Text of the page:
Thursday, September 02, 2004

The Burden of Information

Among the duties I perform at the office where I am employed, I serve as the ersatz computer technician and maintenance drudge. When there are software updates, I get called upon to make sure all the systems in the shop are loaded up with the latest and occasionally greatest programs. The same can be said for my relentless quest to keep all our virus and spyware protections up to date and functioning properly and mercilessly against the daily onslought we face.

I put a particular focus on the several computers within my immediate reach and check them almost daily. My newest office-mate, LucasFan, has inherited the computer left by the previous Elder-Statesman who occupied that seat. For some reason, and despite all the measures I use to innoculate it, it is more susceptible to viruses than Blubrik. Constant browser-hijack attempts and spyware installations keep me on my toes as well. I suspect that the Elder-Statesman had opened a door I just can't seem to shut back before Napster become synonymous with the promise of a police raid.

LucasFan is a devoted user of AOL Messenger and can be frequently found (to my employer's increasing chagrin) furtively tapping away details of his day and whatever other missives seem important to convey to his wife, who similarly keeps up a constant chatter in reply. As his most immediate superior (snicker), I've suggested that it's OK, provided it doesn't become a distraction to the tasks at hand. I'm hardly in a position to suppress his IM use, lest I put myself in a position of utter hypocrisy. My own contact list reads like a phone book, and for some of my friends - even local ones - it's my principal form of communication.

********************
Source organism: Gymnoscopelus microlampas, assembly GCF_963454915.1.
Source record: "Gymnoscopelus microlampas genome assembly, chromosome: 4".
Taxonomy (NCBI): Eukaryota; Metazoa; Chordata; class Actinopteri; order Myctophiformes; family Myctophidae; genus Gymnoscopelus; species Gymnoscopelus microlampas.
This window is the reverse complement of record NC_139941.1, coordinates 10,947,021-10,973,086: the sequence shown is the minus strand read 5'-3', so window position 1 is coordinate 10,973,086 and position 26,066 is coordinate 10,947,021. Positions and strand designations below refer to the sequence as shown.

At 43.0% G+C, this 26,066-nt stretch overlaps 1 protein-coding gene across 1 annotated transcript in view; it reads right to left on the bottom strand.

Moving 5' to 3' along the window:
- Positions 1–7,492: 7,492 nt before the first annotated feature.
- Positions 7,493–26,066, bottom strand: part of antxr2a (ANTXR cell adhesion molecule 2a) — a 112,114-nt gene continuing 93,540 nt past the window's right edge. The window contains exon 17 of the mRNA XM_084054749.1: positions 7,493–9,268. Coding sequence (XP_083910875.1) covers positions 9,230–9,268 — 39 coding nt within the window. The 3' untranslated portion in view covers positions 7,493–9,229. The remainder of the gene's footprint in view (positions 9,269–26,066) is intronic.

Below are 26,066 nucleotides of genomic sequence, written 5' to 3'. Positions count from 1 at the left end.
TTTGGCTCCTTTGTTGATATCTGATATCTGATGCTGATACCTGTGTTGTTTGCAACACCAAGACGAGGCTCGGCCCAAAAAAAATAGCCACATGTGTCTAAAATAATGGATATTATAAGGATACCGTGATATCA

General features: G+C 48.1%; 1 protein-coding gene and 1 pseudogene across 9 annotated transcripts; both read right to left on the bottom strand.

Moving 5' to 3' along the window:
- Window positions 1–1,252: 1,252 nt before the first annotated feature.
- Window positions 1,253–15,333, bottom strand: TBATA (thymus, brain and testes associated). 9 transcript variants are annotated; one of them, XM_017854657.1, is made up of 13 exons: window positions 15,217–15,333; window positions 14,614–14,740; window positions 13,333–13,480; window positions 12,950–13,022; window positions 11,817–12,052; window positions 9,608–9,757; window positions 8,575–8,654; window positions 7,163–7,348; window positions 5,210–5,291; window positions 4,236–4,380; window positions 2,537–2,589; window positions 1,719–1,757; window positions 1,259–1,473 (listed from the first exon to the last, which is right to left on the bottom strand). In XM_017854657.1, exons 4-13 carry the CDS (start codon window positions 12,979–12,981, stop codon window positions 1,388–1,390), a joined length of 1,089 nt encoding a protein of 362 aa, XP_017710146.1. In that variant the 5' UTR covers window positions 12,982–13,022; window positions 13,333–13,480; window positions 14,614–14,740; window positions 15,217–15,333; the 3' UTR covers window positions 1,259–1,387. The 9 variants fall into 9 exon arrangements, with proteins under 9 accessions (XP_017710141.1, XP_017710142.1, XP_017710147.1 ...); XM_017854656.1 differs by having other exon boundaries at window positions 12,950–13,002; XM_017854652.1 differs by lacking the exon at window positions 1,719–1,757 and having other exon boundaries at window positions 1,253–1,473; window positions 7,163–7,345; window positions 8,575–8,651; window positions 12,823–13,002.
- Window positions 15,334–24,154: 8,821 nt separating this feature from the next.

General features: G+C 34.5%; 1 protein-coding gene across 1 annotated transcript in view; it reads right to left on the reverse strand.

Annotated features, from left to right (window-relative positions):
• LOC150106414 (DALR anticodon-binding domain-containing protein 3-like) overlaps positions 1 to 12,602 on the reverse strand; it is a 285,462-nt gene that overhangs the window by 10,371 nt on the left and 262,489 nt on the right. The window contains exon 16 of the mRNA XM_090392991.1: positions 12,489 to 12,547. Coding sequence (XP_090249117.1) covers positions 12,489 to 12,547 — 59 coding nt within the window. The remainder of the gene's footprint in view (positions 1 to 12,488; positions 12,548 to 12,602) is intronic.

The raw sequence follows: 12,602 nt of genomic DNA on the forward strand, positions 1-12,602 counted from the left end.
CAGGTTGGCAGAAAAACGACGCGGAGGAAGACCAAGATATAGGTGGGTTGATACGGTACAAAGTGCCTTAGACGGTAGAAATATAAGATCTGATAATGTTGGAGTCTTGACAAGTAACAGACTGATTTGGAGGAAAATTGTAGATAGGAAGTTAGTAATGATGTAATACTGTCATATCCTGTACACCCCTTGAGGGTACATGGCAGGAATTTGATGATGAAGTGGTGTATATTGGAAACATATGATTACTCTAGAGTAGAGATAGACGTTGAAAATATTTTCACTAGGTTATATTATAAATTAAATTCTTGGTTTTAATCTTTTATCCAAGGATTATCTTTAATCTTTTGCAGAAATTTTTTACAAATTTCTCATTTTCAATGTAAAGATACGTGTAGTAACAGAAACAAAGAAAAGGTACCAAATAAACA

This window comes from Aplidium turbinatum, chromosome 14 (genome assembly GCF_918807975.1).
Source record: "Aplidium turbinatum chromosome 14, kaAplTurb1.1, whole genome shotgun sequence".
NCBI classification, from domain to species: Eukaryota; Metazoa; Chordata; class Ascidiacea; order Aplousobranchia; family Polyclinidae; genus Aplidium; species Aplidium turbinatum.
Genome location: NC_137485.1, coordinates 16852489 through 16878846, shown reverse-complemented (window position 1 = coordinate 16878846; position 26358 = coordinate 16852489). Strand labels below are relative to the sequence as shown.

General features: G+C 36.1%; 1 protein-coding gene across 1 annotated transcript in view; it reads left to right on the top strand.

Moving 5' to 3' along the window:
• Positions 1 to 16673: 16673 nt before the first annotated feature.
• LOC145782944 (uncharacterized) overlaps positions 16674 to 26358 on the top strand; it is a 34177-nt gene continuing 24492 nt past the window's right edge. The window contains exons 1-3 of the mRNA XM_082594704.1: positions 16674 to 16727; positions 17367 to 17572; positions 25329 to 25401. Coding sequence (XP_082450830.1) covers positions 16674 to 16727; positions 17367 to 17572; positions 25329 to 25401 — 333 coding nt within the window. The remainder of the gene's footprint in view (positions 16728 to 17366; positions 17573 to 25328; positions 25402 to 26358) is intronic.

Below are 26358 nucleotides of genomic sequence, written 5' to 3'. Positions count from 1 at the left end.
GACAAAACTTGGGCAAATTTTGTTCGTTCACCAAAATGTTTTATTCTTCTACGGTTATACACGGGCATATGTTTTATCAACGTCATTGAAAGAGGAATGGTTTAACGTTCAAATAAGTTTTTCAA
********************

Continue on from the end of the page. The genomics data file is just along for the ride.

However, one very significant way in which we differ in our instant-messaging use, is that I never leave my conversations up on the screen for the world to see when I leave my desk - even for a minute. Every time I get up from my computer to refill my coffee cup or to equalize the coffee pressure on the other side of personal filtration system, I close all the open message windows. This serves to protect me from anyone's impression, however correct, that I spent too much time online, as well as protecting any information I may have sent or received from becoming immediately public. (Yes, I'm aware that my messages are most-likely being logged on some server somewhere - but those people don't much care about the pitiful details of my daily existence.)